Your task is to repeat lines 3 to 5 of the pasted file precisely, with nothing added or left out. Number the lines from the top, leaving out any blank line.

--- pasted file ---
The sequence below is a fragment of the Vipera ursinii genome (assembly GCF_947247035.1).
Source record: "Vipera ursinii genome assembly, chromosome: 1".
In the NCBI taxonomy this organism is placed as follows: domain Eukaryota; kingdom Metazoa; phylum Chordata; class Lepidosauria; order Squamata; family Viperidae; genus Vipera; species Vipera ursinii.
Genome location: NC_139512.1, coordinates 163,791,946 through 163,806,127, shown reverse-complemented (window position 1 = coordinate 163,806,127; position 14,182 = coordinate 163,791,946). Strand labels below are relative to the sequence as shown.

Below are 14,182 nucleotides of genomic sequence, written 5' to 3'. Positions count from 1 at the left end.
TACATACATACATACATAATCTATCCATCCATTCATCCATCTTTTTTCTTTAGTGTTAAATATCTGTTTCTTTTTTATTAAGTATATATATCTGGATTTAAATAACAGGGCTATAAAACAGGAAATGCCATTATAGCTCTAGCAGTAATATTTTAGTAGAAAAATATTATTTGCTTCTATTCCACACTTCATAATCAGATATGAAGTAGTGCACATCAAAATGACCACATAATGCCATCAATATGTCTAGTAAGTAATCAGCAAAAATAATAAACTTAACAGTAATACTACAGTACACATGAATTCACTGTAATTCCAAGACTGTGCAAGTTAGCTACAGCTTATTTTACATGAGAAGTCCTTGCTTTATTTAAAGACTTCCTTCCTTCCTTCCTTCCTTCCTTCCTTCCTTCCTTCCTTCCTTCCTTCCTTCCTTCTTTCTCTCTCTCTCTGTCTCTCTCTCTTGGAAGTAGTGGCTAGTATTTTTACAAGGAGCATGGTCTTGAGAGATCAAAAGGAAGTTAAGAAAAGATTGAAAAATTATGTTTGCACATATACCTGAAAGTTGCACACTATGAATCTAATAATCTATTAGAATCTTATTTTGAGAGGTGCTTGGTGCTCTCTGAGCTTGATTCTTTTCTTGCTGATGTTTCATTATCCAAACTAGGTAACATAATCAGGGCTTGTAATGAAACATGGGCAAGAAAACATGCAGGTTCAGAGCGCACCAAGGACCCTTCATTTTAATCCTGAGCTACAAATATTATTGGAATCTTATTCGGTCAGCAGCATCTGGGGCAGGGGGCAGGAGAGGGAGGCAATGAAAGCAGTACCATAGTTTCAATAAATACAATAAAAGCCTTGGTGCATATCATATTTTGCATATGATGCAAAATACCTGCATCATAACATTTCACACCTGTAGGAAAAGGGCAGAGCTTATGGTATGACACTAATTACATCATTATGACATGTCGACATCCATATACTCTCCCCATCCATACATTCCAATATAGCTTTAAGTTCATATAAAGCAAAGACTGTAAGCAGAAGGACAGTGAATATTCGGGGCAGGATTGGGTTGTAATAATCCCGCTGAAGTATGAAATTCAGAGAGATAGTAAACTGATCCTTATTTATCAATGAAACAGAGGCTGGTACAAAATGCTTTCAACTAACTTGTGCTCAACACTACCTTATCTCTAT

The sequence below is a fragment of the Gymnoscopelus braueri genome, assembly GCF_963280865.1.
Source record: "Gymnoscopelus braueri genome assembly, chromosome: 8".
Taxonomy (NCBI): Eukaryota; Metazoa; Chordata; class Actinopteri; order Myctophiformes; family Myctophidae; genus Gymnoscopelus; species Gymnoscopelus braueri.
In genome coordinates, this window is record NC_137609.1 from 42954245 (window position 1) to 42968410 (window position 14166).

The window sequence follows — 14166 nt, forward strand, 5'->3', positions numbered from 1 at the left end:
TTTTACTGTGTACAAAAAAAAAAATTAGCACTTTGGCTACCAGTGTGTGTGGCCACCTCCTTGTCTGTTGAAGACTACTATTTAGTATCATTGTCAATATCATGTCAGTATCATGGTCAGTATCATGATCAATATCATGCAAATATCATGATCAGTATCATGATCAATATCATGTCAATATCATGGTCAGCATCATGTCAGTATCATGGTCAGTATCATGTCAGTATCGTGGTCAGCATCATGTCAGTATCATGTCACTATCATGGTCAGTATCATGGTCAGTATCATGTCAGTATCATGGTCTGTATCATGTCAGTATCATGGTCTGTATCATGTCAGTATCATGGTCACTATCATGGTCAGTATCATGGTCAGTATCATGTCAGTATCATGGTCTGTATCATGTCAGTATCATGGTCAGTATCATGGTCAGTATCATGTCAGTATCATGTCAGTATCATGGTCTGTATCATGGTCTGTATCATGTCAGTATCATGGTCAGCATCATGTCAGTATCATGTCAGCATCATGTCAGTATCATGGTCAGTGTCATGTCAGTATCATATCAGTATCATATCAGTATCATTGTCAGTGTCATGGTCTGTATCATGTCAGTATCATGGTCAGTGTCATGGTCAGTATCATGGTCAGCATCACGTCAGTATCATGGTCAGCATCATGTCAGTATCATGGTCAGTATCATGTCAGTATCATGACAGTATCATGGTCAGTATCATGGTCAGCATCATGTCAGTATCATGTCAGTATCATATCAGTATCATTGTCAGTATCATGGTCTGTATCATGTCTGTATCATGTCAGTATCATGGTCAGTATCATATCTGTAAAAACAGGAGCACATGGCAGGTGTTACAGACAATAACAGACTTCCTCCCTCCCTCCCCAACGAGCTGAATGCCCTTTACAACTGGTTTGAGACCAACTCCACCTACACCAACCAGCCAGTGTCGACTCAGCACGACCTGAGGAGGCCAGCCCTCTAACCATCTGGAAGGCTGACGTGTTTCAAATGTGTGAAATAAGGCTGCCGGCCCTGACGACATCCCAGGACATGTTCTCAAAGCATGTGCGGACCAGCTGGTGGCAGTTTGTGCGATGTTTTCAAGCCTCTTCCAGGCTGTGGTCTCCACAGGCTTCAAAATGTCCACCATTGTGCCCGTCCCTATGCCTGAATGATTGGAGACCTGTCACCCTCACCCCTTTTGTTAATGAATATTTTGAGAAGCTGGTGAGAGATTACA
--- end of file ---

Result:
In the NCBI taxonomy this organism is placed as follows: domain Eukaryota; kingdom Metazoa; phylum Chordata; class Lepidosauria; order Squamata; family Viperidae; genus Vipera; species Vipera ursinii.
Genome location: NC_139512.1, coordinates 163,791,946 through 163,806,127, shown reverse-complemented (window position 1 = coordinate 163,806,127; position 14,182 = coordinate 163,791,946). Strand labels below are relative to the sequence as shown.

Below are 14,182 nucleotides of genomic sequence, written 5' to 3'. Positions count from 1 at the left end.